We started off the month of March by going to Otavalo. After a few days in the huge city of Quito, it was nice to get away to a smaller town. I had a contact there, a man named Luis Yamberla that I had met in Canada at an anti-Chevron meeting in Toronto. I went up to speak to him after the meeting and he invited me to stay at his house if I ever passed through Otavalo. He told me to go to his neigbourhood and just ask around for Luis Yamberla. So we took him up on his offer and stayed with him and his family in Otavalo.
The next day we went to the Saturday market in Otavalo, one of the biggest in South America. Otavalo is an important cultural center in Ecuador where people from all around converge to trade and sell their goods. So we went wild at the market and bought a hammock, a traditional Ecuadorean intsrument called a Churango, alpaca sweaters and much more.
Some goods from the market
The next day we went to Cotacachi, a small city that is the leather capital of Ecuador. A friend of mine who I met in the Intag in 2011, whose name is Eddy Fuertes, opened up a cafe a few years ago there. He is doing super well and has a beautiful cafe in the city serving coffee from the Intag region. It was inspiring to see how nice his cafe is and gave me ideas for what kind of a cafe I would want in Canada. We stayed at his apartment, and played card games, had drinks and enjoyed a home cooked meal. While we were in Cotocachi we went for a hike around Laguna Cuicocha. Cuicocha is an active volcanoe that has a lake in it, along with two islands. Interestingly enough, the islands are like a cap on the volcanoe and if it erupted they would be blown up!
We caught a ride to Intag with the president of the coffee association AACRI, Edmundo. He was nice enought to give us a few updates on Intag along the way. We went barreling down the road through the cloud forest, enjoying the beautiful view and getting car sick as we twisted and turned our way on the road to Intag. They have paved a new road to the community, but it is probably just to serve the interestes of the mining companies. For those who do not know, Intag is where the coffee that I am importing comes from. It is also the site of a 20 year long resistance to mining. To learn more about that you can read the rest of this website which has some of the history.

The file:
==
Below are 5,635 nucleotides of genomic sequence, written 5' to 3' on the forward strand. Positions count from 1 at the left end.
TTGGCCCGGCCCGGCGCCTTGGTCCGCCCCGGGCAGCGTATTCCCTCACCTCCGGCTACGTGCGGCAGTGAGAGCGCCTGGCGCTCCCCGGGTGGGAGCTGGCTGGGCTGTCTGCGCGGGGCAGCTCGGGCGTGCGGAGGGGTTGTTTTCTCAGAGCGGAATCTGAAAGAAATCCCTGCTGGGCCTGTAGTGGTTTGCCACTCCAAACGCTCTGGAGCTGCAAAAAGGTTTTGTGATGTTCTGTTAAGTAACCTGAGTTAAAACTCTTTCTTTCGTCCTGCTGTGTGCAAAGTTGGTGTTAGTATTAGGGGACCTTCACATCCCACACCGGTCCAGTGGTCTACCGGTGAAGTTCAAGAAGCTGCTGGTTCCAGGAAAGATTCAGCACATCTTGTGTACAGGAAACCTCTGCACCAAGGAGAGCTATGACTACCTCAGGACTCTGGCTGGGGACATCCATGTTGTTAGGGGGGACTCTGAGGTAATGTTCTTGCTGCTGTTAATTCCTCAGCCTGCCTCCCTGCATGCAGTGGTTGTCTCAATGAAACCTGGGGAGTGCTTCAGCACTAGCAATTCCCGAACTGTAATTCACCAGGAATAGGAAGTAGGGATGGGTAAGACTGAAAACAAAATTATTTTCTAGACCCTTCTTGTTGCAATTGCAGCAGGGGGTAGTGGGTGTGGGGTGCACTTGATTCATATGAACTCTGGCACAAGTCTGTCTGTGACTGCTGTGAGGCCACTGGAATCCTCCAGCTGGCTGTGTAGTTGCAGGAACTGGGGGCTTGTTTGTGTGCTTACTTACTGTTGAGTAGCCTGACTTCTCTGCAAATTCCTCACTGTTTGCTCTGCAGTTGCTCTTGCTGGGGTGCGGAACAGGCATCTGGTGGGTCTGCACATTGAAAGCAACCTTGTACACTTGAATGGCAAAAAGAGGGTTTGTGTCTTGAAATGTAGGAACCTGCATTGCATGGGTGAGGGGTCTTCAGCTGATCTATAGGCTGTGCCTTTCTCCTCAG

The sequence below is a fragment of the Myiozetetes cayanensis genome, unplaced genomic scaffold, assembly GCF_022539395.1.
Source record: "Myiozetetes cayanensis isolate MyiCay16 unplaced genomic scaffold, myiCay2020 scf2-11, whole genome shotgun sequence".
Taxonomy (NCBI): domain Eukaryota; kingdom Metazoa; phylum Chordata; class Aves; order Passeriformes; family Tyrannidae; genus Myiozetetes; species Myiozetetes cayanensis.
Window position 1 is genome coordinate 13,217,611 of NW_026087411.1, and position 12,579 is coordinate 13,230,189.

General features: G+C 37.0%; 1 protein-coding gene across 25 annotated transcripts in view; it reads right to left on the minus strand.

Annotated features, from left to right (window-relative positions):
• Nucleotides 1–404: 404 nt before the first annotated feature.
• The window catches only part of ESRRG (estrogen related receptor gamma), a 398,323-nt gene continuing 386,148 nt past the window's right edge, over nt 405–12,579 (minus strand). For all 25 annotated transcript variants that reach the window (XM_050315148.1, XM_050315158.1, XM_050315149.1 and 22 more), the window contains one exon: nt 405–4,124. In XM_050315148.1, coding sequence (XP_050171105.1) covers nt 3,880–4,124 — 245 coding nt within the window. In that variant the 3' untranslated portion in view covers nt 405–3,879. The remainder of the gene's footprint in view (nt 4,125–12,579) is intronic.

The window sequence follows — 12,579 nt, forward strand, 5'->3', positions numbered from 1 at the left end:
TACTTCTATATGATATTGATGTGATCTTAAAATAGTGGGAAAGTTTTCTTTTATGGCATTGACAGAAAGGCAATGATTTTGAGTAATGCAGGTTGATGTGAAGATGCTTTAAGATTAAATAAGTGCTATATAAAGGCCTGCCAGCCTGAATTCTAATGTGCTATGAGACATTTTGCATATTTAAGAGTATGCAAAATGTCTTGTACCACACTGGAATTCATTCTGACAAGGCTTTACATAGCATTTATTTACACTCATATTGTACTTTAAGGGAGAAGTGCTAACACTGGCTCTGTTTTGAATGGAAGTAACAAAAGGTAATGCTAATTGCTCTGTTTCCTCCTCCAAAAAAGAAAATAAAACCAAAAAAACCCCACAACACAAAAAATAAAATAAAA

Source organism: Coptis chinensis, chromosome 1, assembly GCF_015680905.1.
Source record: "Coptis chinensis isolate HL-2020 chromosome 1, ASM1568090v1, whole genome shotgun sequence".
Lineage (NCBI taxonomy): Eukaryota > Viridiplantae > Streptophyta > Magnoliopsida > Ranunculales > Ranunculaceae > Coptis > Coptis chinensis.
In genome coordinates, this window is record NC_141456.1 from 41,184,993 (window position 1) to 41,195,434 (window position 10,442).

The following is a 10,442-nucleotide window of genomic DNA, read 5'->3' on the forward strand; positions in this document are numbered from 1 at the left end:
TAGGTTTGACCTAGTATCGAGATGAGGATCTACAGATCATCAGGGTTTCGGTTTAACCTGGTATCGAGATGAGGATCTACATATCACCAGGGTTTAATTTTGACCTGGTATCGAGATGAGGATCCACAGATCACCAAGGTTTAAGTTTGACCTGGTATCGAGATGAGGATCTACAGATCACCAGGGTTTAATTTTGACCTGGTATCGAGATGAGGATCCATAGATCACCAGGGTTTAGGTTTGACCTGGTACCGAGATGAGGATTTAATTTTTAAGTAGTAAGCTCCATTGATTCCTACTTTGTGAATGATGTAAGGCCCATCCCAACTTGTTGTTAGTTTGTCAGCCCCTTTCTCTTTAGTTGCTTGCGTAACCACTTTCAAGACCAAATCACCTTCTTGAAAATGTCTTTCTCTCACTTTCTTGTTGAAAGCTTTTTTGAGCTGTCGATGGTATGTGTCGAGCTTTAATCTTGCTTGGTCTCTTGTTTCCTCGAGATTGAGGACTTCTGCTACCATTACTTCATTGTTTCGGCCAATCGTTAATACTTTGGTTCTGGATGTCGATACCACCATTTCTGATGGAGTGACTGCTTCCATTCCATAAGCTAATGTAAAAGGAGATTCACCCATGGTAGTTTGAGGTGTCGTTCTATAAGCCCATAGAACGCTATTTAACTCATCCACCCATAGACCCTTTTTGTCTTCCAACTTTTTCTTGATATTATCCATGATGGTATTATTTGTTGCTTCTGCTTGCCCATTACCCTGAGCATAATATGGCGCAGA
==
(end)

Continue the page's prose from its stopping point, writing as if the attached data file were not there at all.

We had some coffee once we got to Intag, and I got to see the familiar faces that I remembered from when I lived in the community. As we sat and drank coffee at the base of the beautiful mountains and enjoying the view of the rushing river it felt good to be back. There we met up with Pepe Jijon, a famous Ecuadorean Alpine mountain climber who moved to the Intag to grow coffee. I had worked on his farm planting coffee when I was in the region last time. Now, four years later, I was able go go back and see how much the plants had grown. Julie, Marie and I spent a morning harvesting coffee from the plants. A full circle! At night we had the luxury of relaxing in the natural hot springs by the river. We also go to visit Waliman, which is on top of a mountain and hosts the ruins of a pyramid that was a sacred place for the Cara, an ancient civilization.
After that farm we caught a bus to Junin. This community is at the heart of the mining resistance in the Intag zone. We arrived to the community and realized that in the past several months things have changed. We got the story bit by bit from different folks in the community. Back in May 2014, a new mining company arrived in the community. This time it is a partnership between a Chilean mining company called CODELCO and an Ecuadorian state owned company called ENAMI. The company entered with an escort of 300 police and even more people who were pro-mining to back them up. The town of Junin was full of police and mining company officials. According to a woman we stayed with, the town suffered much humiliation by being forced to accept the mine. The police intimidated the locals who were trying to bring tourists into the area. Police turn away people who support the struggle against the mine.Before the mining company arrived it was a peaceful place where people were poor but happy. Now the community is completely devided, between those who support the mine and those who are opposed.to it. Right now the company is cutting down trees and making new roads to the area. There is still no mining happening but if they find minerals they will continue. The more ecological members of the community promise to continue the struggle against mining.
Community of Junin
While we were in Junin we got to go to a party for international womans day. It was a fun day filled with games and a community dance. The party was organized by two women working with Accion Ecologica, a environmental NGO that is trying to unite the community and repair some of the devisions that the mining company has caused.
International Womens Day in Junin
After Junin we returned to stay with the host family that I stayed with for three months back in 2011. We had a fun day of working with machetes, making friends with horses and harvesting Yucca. We got to ride up to their farm, which is high in the cloud forest, on horseback. Up there we helped harvest some avocadoes. All in all, it has been a magical stay in the cloud forest, and Intag did not disappoint in providing beautiful scenary and friendly people.